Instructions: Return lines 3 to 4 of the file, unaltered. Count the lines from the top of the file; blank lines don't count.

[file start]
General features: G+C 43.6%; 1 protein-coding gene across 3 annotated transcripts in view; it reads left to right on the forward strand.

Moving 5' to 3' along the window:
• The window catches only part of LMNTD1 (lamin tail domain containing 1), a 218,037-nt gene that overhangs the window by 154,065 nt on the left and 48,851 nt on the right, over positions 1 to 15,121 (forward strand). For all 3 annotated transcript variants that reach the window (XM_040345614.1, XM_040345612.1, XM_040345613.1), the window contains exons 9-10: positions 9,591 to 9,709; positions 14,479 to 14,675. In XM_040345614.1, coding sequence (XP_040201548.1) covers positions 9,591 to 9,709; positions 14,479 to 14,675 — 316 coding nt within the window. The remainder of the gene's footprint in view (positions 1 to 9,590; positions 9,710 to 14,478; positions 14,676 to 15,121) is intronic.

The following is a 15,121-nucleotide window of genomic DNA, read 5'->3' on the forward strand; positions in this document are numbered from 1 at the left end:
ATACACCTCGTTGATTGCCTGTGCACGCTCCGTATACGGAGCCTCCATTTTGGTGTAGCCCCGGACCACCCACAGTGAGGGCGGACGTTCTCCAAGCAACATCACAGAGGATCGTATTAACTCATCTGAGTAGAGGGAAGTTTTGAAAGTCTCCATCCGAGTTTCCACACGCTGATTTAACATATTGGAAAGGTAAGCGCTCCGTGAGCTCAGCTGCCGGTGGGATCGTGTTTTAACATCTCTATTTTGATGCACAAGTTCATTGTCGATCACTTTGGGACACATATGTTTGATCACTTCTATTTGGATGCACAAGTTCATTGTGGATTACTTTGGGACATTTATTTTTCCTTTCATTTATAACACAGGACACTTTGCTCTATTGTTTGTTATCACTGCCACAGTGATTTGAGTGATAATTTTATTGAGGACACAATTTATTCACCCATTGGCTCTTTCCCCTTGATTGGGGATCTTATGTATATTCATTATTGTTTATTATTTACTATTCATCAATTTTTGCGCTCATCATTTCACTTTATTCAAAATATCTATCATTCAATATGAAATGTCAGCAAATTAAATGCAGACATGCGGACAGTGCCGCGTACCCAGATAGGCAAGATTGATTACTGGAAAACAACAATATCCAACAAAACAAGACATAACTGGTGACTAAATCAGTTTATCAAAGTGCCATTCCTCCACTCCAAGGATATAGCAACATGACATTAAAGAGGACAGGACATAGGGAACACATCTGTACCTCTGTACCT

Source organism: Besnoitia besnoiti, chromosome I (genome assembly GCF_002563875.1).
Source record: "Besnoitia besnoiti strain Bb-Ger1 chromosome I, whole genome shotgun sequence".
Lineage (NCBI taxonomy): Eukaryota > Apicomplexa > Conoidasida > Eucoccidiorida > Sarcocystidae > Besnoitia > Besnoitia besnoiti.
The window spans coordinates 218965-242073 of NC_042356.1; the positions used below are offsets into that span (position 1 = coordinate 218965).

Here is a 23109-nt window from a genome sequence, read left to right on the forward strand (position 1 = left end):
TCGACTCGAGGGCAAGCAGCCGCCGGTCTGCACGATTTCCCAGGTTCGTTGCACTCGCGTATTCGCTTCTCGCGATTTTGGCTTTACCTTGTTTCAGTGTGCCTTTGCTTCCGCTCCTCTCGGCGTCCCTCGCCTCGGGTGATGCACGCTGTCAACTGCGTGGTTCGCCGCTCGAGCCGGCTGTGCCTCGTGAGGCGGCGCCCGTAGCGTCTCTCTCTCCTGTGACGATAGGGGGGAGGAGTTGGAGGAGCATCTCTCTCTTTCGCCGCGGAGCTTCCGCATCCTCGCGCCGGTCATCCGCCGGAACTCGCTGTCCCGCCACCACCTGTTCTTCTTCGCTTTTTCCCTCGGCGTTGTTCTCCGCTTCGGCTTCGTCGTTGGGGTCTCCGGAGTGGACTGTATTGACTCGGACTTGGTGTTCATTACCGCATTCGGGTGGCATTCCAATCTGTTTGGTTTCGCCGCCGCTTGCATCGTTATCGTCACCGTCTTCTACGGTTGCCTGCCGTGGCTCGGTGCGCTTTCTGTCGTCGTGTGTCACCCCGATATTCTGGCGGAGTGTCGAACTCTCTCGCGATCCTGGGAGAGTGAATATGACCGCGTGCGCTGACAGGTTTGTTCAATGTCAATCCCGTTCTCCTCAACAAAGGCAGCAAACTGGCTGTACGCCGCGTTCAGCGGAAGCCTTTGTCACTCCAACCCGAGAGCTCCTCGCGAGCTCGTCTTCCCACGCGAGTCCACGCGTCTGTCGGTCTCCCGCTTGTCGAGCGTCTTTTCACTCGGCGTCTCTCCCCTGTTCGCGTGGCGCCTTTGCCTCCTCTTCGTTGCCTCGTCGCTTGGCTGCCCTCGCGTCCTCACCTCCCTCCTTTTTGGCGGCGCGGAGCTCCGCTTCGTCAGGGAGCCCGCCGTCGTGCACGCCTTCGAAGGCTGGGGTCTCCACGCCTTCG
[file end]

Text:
• The window catches only part of LMNTD1 (lamin tail domain containing 1), a 218,037-nt gene that overhangs the window by 154,065 nt on the left and 48,851 nt on the right, over positions 1 to 15,121 (forward strand). For all 3 annotated transcript variants that reach the window (XM_040345614.1, XM_040345612.1, XM_040345613.1), the window contains exons 9-10: positions 9,591 to 9,709; positions 14,479 to 14,675. In XM_040345614.1, coding sequence (XP_040201548.1) covers positions 9,591 to 9,709; positions 14,479 to 14,675 — 316 coding nt within the window. The remainder of the gene's footprint in view (positions 1 to 9,590; positions 9,710 to 14,478; positions 14,676 to 15,121) is intronic.

The following is a 15,121-nucleotide window of genomic DNA, read 5'->3' on the forward strand; positions in this document are numbered from 1 at the left end: